i believe I have had very good critique on my journey so far and have learnt a huge amount, this is evident in my historic efforts and posts within my threads, there is good solid help on this forum and all it takes is to listen and put into practice the offerings of the many that have and do contribute on a regular basis
    beginers such as myself (with DMP) need the mentoring, that is why I am here and after all beginners are the heart and soul of places like this, otherwise it would just be an online gallery of accomplished works.



    PaulBBoudiccaRenoirmichalis
  • @Keith ; I'm probably one of those who's work should be much more aggressively critiqued. I'm grateful though that I've received mostly encouragement for the improvements I have made. I think by its very nature, this forum is designed to be a place for serious amateurs and hopefully plenty of room for true professionals, or those whose talents are in the professional range. But this certainly isn't a forum for idle doodlers or crafters who just want accolades.

    You make some excellent points about the challenges of having a critique forum online: cell phone images that are subpar of both the subject and the painting. And what of photoshopping the original or the painting? Who knows what happens there.

    I would suggest though that this can be a place for both scholars and apprentices. @Alsart stated this best and I cannot think of a better example than him. He has followed DMP to the letter and he asked for critique and followed all suggestions. He was so open to feedback for improvement; improve he did and he continues to do so.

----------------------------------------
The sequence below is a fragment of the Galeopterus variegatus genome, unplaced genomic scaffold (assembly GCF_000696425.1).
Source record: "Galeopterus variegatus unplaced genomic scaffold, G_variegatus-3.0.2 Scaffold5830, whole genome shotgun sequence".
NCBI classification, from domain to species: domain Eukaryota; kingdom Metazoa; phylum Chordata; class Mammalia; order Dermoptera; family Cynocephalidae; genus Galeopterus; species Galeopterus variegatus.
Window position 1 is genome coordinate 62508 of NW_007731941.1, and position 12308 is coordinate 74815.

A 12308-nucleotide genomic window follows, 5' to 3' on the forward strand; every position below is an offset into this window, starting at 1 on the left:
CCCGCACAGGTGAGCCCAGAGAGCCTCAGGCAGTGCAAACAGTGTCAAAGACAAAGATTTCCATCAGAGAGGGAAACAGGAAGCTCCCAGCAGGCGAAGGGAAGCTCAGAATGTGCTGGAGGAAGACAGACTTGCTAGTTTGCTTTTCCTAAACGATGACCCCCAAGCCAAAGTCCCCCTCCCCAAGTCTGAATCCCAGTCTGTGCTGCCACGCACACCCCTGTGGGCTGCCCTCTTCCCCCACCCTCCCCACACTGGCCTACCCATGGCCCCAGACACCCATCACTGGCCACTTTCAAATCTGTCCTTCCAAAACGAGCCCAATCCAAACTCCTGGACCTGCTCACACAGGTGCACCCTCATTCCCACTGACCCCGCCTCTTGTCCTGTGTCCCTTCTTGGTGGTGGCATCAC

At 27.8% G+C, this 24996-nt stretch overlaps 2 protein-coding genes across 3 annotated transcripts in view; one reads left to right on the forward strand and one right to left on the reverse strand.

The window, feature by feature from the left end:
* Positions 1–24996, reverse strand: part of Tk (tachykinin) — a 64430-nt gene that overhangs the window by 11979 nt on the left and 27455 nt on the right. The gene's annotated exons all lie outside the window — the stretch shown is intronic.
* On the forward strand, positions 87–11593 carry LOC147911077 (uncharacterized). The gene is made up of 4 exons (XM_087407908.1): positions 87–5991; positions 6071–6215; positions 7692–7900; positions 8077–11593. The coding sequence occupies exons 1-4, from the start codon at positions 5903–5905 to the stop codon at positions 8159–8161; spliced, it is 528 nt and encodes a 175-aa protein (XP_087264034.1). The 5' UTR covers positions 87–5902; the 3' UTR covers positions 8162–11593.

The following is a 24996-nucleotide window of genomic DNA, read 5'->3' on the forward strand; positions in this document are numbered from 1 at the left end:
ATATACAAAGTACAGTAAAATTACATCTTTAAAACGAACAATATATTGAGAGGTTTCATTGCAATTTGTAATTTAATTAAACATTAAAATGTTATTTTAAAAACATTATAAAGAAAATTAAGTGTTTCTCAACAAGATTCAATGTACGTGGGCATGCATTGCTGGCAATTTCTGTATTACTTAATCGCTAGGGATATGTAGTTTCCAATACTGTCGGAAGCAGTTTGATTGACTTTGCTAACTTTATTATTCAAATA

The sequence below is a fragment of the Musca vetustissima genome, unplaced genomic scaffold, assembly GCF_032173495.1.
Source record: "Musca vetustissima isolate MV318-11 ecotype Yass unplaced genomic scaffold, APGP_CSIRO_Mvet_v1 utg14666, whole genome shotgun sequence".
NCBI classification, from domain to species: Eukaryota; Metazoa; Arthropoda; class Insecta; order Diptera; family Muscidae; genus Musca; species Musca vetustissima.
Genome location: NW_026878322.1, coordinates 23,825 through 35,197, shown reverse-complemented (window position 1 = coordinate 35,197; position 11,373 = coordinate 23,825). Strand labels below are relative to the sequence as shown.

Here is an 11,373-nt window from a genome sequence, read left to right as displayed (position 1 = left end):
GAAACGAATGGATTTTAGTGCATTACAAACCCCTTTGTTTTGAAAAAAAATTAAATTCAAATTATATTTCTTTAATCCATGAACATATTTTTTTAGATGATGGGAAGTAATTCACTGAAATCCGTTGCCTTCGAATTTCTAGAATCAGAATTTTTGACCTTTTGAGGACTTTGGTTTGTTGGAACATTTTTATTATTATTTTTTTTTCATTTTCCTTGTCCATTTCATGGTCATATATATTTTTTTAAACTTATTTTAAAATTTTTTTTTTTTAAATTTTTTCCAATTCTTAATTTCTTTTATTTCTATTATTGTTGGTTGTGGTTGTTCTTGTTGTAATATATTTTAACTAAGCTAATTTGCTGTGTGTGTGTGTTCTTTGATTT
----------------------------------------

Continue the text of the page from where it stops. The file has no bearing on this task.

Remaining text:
If I can afford you a different perspective it would be this: many if not most forum members have full-time jobs, are parents or care-givers, have minimal resources for excellent equipment or even a proper studio. But what I've heard time and again is how painting has given most of us reprieve from the drudgery of life. It's our escape! and we love it. Painting utilizes a whole different part of the brain and fires neurons which have laid idle for years. 

    I know the personal lives of most of those on the forum may not seem relevant but think for a moment what we may be living with: after a long career I have recently chosen to be a stay at home mom to my two special needs children. My mother had Alzheimer's and recently passed away after years of illness. I was her caregiver. You can imagine how escaping into a world of color and light can be a balm for a ragged soul.

    I wholeheartedly agree with you that DMP is the science of painting. This requires a great deal of patience, planning, and self-discipline. After joining in August and several attempts, I stopped posting because my life does not allow for this (imagine painting 15 minutes at a time and having a multitude of interruptions). My greatest deficit is in the science of painting, I am so bad at it. But I do not want to let the creative voice run fallow as it has been dormant for decades. 

    I would be very interested in hearing more from you about the psychology of painting. I think there would be others here who would value a discussion of this nature. 

    Honestly, those who are not serious about this pursuit shake out in the end. They tend to stop posting and make no comments on others' posts. Painting is not a pursuit for a truly casual hobbyist.

    Please do post your work. I think it could help those of us who do want to take this seriously. I don't yet have an eye for critique and part of developing that is to be able to pick out the minutia rather than just the obvious. And who knows, maybe we could provide insight you had not yet anticipated would be of benefit to you.